Sainsbury's chief executive Justin King has hit out at the way private or public foodservice outlets are not subject to the same tough rules governing grocery retailers.
Giving the Society of Food Hygiene and Technology (SOFHT) annual lecture in London last month, King said: "While the food retail and manufacturing sectors were in the spotlight and being branded as the 'bad guys' in relation to [the incident involving illegal dye] Sudan 1, foodservice was largely ignored."
Manufacturers and retailers were pioneers on front-of-pack labelling, raising consumer awareness and tackling obesity, he added. But, he continued, "with one or two notable exceptions, the foodservice sector is taking little action to provide product information to consumers"
For example, the Food Standards Agency (FSA) was "trying to move the industry too far with its proposed new salt reduction targets", he said. But the foodservice sector was under less pressure to reformulate products to make them healthier. However, he accepted that the FSA was starting to target foodservice on salt.
"There needs to be recognition that while consumers have access to meals outside home that are high in salt, they will not adapt their palates and the overall salt consumption of the population will remain high," said King.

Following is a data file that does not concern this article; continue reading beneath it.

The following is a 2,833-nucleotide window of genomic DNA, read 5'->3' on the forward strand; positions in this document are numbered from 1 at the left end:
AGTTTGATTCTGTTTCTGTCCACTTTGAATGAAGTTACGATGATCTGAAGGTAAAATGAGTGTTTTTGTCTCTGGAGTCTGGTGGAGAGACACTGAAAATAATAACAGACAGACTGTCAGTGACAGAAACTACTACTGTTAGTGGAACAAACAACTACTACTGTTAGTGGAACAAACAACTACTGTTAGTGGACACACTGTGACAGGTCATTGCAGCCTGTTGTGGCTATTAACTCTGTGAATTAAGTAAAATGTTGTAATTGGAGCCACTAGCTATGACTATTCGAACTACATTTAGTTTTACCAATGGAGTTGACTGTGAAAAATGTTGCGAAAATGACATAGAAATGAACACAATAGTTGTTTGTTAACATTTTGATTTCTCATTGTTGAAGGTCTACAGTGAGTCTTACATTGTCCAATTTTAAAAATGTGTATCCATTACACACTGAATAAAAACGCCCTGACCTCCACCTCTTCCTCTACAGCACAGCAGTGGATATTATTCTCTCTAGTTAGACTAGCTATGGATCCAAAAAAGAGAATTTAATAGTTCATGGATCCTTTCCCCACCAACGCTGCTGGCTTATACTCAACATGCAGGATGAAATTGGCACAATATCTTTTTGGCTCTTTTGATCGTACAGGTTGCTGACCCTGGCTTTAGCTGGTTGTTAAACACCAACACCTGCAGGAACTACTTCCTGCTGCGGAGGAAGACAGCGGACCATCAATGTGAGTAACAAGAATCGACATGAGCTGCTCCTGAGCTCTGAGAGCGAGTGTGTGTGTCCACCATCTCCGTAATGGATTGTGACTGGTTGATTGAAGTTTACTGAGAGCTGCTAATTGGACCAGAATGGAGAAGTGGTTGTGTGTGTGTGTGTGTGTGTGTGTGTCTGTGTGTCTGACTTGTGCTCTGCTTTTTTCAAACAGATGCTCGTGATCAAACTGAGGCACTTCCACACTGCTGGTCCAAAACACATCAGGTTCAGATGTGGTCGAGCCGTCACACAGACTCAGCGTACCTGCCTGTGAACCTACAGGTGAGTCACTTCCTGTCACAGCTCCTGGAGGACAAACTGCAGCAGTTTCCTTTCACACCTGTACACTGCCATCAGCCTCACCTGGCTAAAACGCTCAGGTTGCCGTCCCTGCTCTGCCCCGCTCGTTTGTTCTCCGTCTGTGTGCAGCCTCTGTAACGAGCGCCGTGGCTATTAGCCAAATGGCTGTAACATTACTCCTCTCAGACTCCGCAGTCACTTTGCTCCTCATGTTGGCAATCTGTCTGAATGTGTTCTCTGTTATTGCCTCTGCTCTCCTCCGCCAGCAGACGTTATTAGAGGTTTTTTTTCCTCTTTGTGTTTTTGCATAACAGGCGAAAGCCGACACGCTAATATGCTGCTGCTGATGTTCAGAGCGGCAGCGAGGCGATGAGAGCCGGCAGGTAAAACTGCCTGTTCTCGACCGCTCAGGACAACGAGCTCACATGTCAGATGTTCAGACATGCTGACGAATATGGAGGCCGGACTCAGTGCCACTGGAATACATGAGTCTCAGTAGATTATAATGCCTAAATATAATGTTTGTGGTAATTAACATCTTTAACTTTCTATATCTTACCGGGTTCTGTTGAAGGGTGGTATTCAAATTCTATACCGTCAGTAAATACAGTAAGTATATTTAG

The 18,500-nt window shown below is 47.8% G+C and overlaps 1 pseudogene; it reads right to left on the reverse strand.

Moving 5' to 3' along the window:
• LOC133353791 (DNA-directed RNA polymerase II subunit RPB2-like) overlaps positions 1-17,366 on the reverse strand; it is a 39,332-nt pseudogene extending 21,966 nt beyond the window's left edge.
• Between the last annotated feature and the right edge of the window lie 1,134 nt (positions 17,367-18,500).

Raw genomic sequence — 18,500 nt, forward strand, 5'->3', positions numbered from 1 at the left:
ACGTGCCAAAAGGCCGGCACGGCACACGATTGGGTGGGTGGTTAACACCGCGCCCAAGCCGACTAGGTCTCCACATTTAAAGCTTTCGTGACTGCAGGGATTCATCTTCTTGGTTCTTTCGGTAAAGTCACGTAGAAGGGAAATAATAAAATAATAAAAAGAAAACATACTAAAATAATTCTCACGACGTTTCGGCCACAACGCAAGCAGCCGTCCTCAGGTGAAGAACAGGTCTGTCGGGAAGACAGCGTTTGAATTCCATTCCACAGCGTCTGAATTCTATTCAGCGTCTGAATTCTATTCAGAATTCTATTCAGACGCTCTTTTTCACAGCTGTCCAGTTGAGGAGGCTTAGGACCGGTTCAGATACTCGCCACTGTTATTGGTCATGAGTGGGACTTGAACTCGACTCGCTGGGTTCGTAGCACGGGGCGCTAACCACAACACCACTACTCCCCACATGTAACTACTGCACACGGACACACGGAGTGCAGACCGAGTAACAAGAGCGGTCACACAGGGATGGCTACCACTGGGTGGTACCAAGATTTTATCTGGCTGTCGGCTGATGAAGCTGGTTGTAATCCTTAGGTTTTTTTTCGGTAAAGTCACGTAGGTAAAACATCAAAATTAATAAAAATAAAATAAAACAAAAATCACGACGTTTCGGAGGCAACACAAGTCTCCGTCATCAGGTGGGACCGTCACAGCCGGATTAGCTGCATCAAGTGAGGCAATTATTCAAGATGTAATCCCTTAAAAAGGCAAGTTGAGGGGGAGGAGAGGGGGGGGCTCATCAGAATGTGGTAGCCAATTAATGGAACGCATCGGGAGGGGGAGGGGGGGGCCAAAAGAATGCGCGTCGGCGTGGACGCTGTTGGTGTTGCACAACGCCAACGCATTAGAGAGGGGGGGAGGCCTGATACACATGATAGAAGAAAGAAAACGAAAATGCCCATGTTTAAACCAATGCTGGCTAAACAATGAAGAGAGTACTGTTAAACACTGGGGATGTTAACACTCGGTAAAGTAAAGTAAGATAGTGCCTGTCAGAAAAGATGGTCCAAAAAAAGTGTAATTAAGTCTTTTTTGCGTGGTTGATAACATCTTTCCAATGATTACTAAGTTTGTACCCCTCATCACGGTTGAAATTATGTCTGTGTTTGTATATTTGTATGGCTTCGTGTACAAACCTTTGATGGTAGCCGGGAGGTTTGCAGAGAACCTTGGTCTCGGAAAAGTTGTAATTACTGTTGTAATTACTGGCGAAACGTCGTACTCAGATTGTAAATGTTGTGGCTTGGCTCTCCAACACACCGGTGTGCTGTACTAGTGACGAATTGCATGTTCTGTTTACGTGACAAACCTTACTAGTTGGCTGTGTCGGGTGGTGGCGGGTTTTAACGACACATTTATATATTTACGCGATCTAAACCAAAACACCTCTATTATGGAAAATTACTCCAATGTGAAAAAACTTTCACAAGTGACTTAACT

"If M&S (Marks and Spencer) happens to have a Simply Food next to a Prêt A Manger and M&S has taken all the salt out of its sandwiches and Pret hasn't, what's the consumer likely to do if they are still very attracted to the taste of salt?"
However, the day after King's lecture, the FSA announced that six high street restaurant chains - Burger King, KFC, McDonald's, Nando's, Subway and Wimpy - had agreed new healthy eating commitments. The changes support FSA activity to help people eat more healthily outside the home.
Commitments include working with suppliers to reduce salt and saturated fat levels in best-selling products; swapping sauces, dressings and frying oils for alternatives that are lower in saturated fat; increasing the number of healthier options on menus; and making nutritional information more accessible to customers.